Scrutiny of Boris Johnson’s decision to back Priti Patel following accusations of bullying will reach its climax today as the High Court in London will rule on the matter later today.
The FDA union brought a judicial review over the Prime Minister deciding last year to go against the findings of his then adviser on ministerial standards in order to back the Home Secretary.
In an investigation into Ms Patel’s behaviour, published in November last year, Sir Alex Allan found she had not always treated civil servants with “consideration and respect”.
He concluded: “Her approach on occasions has amounted to behaviour that can be described as bullying in terms of the impact felt by individuals. To that extent her behaviour has been in breach of the ministerial code, even if unintentionally.”
Arbiter of the ministerial code
Johnson, the arbiter of the ministerial code, said the Home Secretary was “unaware” of the impact she had and he was “reassured” she was “sorry for inadvertently upsetting those with whom she was working”.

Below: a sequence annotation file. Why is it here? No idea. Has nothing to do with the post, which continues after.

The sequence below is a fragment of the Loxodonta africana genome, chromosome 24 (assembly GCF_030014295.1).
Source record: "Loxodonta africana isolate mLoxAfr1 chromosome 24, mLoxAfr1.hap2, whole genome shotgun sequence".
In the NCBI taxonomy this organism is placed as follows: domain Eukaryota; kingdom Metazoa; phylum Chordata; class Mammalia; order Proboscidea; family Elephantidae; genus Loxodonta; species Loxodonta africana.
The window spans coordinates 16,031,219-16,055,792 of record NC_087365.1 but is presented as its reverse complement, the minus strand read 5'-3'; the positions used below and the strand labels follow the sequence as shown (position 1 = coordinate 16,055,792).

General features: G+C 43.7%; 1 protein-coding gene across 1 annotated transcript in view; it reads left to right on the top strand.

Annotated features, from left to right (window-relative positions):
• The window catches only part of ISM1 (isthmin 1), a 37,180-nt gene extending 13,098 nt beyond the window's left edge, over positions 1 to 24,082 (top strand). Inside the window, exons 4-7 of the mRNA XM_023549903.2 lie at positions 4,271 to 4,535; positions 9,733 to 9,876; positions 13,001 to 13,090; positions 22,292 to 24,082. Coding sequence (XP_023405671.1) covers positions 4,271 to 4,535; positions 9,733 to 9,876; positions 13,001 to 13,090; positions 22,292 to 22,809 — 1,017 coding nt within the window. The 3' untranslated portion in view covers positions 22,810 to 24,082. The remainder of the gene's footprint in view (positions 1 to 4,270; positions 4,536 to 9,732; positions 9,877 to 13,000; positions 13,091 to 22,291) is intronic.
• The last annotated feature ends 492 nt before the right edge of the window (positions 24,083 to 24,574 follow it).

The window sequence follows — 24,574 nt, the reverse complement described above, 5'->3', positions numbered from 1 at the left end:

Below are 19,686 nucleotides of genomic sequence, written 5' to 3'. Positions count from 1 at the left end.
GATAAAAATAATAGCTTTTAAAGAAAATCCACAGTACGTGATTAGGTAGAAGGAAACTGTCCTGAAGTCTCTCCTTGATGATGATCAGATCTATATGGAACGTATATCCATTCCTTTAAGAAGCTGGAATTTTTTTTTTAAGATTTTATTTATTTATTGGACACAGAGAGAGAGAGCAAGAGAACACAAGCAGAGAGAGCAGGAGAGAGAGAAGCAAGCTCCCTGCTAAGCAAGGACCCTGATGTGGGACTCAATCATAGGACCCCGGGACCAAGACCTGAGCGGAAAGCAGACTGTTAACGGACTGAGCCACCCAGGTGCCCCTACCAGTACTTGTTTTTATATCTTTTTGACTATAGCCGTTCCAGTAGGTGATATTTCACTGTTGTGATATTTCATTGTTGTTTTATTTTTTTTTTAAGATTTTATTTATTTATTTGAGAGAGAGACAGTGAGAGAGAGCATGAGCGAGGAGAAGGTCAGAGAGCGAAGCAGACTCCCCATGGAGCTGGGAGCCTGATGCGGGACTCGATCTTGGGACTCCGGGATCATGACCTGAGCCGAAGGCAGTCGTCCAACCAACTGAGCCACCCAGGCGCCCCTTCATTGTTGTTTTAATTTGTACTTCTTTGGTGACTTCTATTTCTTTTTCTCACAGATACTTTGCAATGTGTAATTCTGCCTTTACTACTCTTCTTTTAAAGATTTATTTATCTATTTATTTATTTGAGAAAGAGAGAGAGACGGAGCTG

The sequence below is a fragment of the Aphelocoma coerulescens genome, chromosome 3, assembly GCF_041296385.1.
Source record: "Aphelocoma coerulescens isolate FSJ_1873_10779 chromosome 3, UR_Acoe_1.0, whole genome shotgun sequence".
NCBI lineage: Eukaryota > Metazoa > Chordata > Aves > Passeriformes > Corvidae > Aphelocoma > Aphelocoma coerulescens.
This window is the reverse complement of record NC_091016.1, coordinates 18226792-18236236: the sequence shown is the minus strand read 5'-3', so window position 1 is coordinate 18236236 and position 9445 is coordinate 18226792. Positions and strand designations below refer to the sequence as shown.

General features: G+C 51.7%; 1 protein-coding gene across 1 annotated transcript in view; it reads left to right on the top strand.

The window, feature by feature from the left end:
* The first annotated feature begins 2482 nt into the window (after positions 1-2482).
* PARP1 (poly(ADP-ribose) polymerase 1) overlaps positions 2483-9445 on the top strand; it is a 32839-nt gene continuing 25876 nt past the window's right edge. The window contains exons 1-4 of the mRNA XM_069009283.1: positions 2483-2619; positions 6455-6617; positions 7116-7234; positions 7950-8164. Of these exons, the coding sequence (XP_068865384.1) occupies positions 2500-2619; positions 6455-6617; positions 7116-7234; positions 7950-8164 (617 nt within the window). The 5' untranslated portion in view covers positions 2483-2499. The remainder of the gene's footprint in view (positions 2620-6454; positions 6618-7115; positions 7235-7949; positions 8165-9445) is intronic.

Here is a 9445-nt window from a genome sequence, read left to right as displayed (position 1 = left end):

After “weighing up all the factors”, he concluded the code had not been breached.
But at a hearing last month, lawyers for the FDA, which represents senior public servants, argued Johnson “misinterpreted” the term “bullying” in the ministerial code when deciding if Ms Patel’s treatment of civil servants breached its standards.
They alleged he made a “misdirection of law” in reaching his decision.
Lawyers for Johnson argued that the FDA’s claim was “not justiciable” and that there had been “no error of law”
They said the ministerial code “does not create or impose any legal duties on ministers or the Prime Minister”, is “not required by law” and its contents “not regulated by law”.
The code was a “political document” and “not about protecting the rights of civil servants” who still have access “to all the employment law rights”, the Prime Minister’s lawyer argued.
Sir Alex left his role in Downing Street after Johnson contradicted his advice.
Following the publication of his report, Ms Patel issued an “unreserved, fulsome apology” and said there were “no excuses” for what happened.
Lord Justice Lewis and Mrs Justice Steyn are due to hand down their judgment on Monday morning.